Dell Rapids man's arrest prompts law change
March 12. 2013 2:27PM
State lawmakers this legislative session made legal what many already thought was – group fishing and small game hunting – but it took the revocation of a Dell Rapids man’s fishing license to spur the rule change.
House Bill 1149, soaring through both Capitol chambers without a single nay vote and now waiting for the signature of the governor, allows groups of anglers and hunters to combine their bag limits. Under the proposed change, which would take effect July 1, the amount of fish or small game a single person catches or shoots doesn’t matter, so long as it doesn’t exceed the groups combined total limit.
“I was on the Game, Fish and Parks Commission for seven years and I didn’t realize we didn’t have this down in statute,” said Rep. Spencer Hawley, D-Brookings. “It was always assumed that it was legal.”
Hawley said he has no reason to believe the governor won’t sign the measure, considering it had unanimous support from the Legislature.
Prompting Hawley’s action was the arrest of Jim Peters on Lake Madison last fall. From Dell Rapids, Peters and a friend had just ended a day of fishing on Lake Madison Sept. 24, 2012, when they were approached by a game warden.
The day’s bag was counted and at a glance the 30 combined fish the men had met bag limits between the two. However, because the warden had spent the day observing the men, Peters was witnessed catching 21 of the 30 fish, six more than his limit.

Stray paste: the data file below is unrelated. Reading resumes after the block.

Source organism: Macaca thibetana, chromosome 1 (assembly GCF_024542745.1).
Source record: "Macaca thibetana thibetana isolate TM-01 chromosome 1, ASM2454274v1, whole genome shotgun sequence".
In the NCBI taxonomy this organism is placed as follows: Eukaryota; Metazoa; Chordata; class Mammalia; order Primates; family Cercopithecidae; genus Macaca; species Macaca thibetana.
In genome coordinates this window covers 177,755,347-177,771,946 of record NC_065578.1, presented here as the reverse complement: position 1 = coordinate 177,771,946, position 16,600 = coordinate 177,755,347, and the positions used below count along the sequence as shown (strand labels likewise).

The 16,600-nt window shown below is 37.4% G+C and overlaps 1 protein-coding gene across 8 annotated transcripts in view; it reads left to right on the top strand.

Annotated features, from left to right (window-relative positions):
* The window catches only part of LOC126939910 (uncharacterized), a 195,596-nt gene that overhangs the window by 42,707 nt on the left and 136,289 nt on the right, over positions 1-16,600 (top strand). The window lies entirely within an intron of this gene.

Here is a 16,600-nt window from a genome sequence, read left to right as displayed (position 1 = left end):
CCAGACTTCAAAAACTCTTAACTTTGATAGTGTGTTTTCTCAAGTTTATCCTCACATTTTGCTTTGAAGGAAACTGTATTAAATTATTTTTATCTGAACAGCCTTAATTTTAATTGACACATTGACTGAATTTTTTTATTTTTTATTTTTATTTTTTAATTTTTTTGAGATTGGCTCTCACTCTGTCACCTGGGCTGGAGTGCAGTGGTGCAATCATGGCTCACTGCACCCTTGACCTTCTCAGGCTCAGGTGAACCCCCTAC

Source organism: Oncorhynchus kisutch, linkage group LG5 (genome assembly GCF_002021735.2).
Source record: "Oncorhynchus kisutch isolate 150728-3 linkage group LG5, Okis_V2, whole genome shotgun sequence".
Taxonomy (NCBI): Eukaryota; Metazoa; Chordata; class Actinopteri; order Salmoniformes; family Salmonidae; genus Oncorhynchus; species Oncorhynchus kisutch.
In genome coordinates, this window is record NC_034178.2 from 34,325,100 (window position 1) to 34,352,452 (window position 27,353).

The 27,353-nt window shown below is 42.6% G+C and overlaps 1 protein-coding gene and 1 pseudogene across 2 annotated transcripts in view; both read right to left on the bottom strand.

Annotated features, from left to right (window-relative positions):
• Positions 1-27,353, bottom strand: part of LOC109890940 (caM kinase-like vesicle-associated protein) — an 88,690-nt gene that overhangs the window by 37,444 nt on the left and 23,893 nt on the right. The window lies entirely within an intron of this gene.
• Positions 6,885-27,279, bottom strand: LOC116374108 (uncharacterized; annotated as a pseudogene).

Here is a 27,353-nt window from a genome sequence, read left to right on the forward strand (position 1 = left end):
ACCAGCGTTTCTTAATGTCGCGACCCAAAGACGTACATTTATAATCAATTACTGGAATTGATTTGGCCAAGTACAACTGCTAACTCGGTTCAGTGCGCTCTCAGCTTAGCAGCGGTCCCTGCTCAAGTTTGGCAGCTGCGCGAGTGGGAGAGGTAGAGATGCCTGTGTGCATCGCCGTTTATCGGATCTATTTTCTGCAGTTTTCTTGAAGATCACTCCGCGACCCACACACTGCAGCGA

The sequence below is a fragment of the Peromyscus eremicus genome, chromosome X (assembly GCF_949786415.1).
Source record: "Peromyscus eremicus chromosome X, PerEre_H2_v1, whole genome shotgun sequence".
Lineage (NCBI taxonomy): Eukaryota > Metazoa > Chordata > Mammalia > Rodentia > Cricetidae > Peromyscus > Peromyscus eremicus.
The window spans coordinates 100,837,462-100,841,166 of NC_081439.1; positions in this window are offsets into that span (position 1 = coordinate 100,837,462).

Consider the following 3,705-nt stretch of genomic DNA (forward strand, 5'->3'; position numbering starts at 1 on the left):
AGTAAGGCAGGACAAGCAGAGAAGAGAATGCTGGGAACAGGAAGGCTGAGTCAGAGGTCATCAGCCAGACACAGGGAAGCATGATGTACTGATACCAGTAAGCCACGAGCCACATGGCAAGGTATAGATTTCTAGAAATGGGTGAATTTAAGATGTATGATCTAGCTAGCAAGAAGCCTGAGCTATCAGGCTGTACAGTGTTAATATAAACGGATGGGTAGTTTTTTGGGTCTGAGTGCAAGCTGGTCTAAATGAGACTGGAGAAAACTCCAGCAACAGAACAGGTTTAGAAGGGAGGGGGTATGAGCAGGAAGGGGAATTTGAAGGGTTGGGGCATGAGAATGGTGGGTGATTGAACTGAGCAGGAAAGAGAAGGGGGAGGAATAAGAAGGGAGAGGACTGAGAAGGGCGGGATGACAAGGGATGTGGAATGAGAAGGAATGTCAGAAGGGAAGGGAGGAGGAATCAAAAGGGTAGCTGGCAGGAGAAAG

Peters was cited and on Oct. 11, 2012, the avid outdoorsmen lost his fishing license for one year.
“I didn’t do anything everybody else doesn’t do,” he said
Peters, 75, said he’s pleased the law is being changed, but is disappointed it took his arrest to change it.
“They could make it all better with the price of a postage stamp,” Peters said with hopes he might get his license back early. “I might not have too many years left, you know, and this deal here ain’t making it any better.”
But Peters’ odds of getting to legally fish before October are long. HB1149 is not retroactive, and Game, Fish and Parks defends its enforcement of the law, citing violations by Peters on two other occasions.
Multiple phone calls to Lake County States Attorney Chris Jiles were not returned.
Peters said he’s aware of the two other days in question. On Sept. 22 and 23, he said, officers observed him pull more than his limit of fish for the day out of the water. However, Peters said before docking his boat in the evening he released enough fish to get his bag within the legal limit.
The practice of culling is against the law, but Peters said he didn’t know that was illegal until the day he was cited for over bagging.
“If they saw me doing it those two days, why didn’t they approach me then?” Peters asked. “I never even got a warning.”
Hawley said the arresting officer in Peters’ case performed his duty properly, but the law needs to be changed.
The measure wouldn’t apply to big-game hunting, turkey hunting or hunting waterfowl.